UVM Clinical Assistant Professor of Family Medicine Dr. John Brooklyn ’79 had his first ‘aha’ moment related to addiction as a second-year medical student at Brown University. When a faculty member there gave a lecture about his own struggles with addiction, Brooklyn realized for the first time that the disorder doesn’t discriminate, and that “you can treat it just like anything else.”

The perspective stayed with him across years as Brooklyn completed medical school and returned to Burlington, where he earned his UVM bachelor’s in elementary education, for his residency at what is now the UVM Medical Center. Work followed at UVM’s Human Behavioral Pharmacology Lab, a pioneering center for addiction treatment research, including the use of buprenorphine as an alternative to methadone.

In 2002, Vermont’s first methadone clinic, the Chittenden Clinic, opened with Brooklyn as medical director. The waiting list quickly ballooned.

In 2003, Vermont introduced buprenorphine as an office-based treatment, which in theory should have expanded treatment capacity. But concerns about managing complex patients without adequate support, the lack of social and mental health services for patients, and the possibility for medication diversion meant many primary care physicians only saw a handful of patients or less. So despite Vermont boasting a high number of office-based treatment providers per capita, many still lacked care. The wait list at the Chittenden Clinic extended to two years.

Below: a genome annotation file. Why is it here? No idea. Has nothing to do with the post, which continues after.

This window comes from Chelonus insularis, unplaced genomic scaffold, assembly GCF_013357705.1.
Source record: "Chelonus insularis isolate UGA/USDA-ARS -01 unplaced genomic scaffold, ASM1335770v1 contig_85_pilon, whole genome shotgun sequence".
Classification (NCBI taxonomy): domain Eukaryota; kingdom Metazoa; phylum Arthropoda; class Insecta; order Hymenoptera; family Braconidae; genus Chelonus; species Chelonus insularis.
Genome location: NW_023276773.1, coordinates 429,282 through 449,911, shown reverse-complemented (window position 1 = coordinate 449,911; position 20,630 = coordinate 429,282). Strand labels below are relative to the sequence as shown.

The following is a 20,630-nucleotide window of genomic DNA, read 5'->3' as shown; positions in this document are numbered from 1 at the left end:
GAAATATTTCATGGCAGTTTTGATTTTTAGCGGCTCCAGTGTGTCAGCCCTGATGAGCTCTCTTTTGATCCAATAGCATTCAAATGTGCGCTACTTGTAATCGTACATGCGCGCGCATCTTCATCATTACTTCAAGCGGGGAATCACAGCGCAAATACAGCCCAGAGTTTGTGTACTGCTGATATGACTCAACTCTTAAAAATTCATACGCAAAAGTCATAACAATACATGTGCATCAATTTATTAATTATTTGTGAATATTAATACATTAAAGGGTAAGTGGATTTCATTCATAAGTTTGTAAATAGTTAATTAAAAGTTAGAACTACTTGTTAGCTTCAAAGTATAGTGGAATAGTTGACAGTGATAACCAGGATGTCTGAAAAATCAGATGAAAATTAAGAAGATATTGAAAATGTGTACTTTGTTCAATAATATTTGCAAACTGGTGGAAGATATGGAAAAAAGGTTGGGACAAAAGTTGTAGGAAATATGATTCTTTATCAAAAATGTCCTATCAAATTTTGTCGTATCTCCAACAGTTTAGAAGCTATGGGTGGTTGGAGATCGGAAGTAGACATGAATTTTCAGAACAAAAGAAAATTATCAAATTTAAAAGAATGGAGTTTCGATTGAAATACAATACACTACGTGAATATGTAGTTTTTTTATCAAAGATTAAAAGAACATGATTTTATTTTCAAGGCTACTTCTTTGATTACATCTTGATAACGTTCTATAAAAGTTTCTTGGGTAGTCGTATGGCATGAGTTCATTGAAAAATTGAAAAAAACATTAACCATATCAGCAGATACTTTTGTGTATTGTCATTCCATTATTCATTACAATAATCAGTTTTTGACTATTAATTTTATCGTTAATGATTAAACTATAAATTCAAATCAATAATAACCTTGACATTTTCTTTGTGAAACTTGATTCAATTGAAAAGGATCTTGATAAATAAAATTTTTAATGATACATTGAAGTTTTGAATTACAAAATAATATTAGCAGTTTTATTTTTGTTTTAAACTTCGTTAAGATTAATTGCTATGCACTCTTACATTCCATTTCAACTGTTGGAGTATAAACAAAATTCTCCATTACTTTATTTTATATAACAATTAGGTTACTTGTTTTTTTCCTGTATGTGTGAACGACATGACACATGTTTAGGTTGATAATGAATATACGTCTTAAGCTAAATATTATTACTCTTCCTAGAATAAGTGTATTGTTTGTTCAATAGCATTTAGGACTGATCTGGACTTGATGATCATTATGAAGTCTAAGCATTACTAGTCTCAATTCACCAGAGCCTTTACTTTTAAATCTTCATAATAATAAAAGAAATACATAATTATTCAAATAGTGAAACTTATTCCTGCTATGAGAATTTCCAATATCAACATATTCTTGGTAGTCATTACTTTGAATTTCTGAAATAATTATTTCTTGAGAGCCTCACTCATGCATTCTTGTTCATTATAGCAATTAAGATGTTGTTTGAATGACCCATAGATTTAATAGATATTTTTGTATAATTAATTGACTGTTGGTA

Brooklyn, who was also treating patients at the Community Health Centers of Burlington, saw the struggling primary care physicians, the at-capacity clinic, and the growing number of patients who desperately needed treatment, and he proposed a plan to Vermont Department of Health officials with the executive director of the Howard Center: “One day I marched into the Department of Health with Bob Bick from the Howard Center and I said ‘Hey, you guys, I’ve got this idea.’ And I sat down and I sketched it out where we would have these centralized centers of excellence that we would call hubs, and we’d have these docs in the community we’d call spokes, and there would be a connection. We’d set up the same kind of referral network that existed with everything else in medicine.”